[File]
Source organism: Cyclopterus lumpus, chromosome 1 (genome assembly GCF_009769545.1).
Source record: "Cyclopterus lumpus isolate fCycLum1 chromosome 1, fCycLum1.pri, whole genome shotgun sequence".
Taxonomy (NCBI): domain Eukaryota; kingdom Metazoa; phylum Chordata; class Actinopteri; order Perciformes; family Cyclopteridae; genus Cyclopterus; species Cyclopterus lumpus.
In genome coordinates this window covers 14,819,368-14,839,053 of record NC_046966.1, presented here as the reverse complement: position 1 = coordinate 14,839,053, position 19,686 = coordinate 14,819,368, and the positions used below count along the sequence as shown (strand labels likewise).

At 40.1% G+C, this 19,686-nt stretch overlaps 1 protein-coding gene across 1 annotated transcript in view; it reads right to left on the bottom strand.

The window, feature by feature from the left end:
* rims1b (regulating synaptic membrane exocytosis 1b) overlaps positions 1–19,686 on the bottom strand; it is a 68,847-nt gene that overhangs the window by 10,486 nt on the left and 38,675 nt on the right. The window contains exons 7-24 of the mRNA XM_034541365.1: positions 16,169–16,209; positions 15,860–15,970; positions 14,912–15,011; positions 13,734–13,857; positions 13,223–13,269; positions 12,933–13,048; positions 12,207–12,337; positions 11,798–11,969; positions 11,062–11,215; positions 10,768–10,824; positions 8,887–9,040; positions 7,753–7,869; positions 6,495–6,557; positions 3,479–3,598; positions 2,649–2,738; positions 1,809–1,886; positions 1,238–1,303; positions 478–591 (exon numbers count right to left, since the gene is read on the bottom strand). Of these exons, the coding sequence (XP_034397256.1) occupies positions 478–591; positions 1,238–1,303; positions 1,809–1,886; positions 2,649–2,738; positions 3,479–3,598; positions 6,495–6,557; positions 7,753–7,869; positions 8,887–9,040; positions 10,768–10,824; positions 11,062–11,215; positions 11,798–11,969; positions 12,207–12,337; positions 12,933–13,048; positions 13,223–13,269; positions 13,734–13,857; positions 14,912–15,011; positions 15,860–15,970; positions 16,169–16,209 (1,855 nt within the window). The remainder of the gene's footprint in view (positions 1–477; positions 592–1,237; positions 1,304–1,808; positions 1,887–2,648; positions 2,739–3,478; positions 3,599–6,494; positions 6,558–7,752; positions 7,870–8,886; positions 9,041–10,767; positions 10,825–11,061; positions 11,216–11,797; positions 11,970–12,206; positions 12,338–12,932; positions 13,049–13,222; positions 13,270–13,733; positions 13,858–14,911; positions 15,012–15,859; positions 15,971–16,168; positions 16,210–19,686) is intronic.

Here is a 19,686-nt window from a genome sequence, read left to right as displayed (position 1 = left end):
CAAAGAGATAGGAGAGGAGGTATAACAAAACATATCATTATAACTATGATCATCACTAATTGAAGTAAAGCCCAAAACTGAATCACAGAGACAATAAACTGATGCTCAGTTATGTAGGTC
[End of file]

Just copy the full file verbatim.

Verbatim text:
Source organism: Cyclopterus lumpus, chromosome 1 (genome assembly GCF_009769545.1).
Source record: "Cyclopterus lumpus isolate fCycLum1 chromosome 1, fCycLum1.pri, whole genome shotgun sequence".
Taxonomy (NCBI): domain Eukaryota; kingdom Metazoa; phylum Chordata; class Actinopteri; order Perciformes; family Cyclopteridae; genus Cyclopterus; species Cyclopterus lumpus.
In genome coordinates this window covers 14,819,368-14,839,053 of record NC_046966.1, presented here as the reverse complement: position 1 = coordinate 14,839,053, position 19,686 = coordinate 14,819,368, and the positions used below count along the sequence as shown (strand labels likewise).

At 40.1% G+C, this 19,686-nt stretch overlaps 1 protein-coding gene across 1 annotated transcript in view; it reads right to left on the bottom strand.

The window, feature by feature from the left end:
* rims1b (regulating synaptic membrane exocytosis 1b) overlaps positions 1–19,686 on the bottom strand; it is a 68,847-nt gene that overhangs the window by 10,486 nt on the left and 38,675 nt on the right. The window contains exons 7-24 of the mRNA XM_034541365.1: positions 16,169–16,209; positions 15,860–15,970; positions 14,912–15,011; positions 13,734–13,857; positions 13,223–13,269; positions 12,933–13,048; positions 12,207–12,337; positions 11,798–11,969; positions 11,062–11,215; positions 10,768–10,824; positions 8,887–9,040; positions 7,753–7,869; positions 6,495–6,557; positions 3,479–3,598; positions 2,649–2,738; positions 1,809–1,886; positions 1,238–1,303; positions 478–591 (exon numbers count right to left, since the gene is read on the bottom strand). Of these exons, the coding sequence (XP_034397256.1) occupies positions 478–591; positions 1,238–1,303; positions 1,809–1,886; positions 2,649–2,738; positions 3,479–3,598; positions 6,495–6,557; positions 7,753–7,869; positions 8,887–9,040; positions 10,768–10,824; positions 11,062–11,215; positions 11,798–11,969; positions 12,207–12,337; positions 12,933–13,048; positions 13,223–13,269; positions 13,734–13,857; positions 14,912–15,011; positions 15,860–15,970; positions 16,169–16,209 (1,855 nt within the window). The remainder of the gene's footprint in view (positions 1–477; positions 592–1,237; positions 1,304–1,808; positions 1,887–2,648; positions 2,739–3,478; positions 3,599–6,494; positions 6,558–7,752; positions 7,870–8,886; positions 9,041–10,767; positions 10,825–11,061; positions 11,216–11,797; positions 11,970–12,206; positions 12,338–12,932; positions 13,049–13,222; positions 13,270–13,733; positions 13,858–14,911; positions 15,012–15,859; positions 15,971–16,168; positions 16,210–19,686) is intronic.

Here is a 19,686-nt window from a genome sequence, read left to right as displayed (position 1 = left end):
CAAAGAGATAGGAGAGGAGGTATAACAAAACATATCATTATAACTATGATCATCACTAATTGAAGTAAAGCCCAAAACTGAATCACAGAGACAATAAACTGATGCTCAGTTATGTAGGTC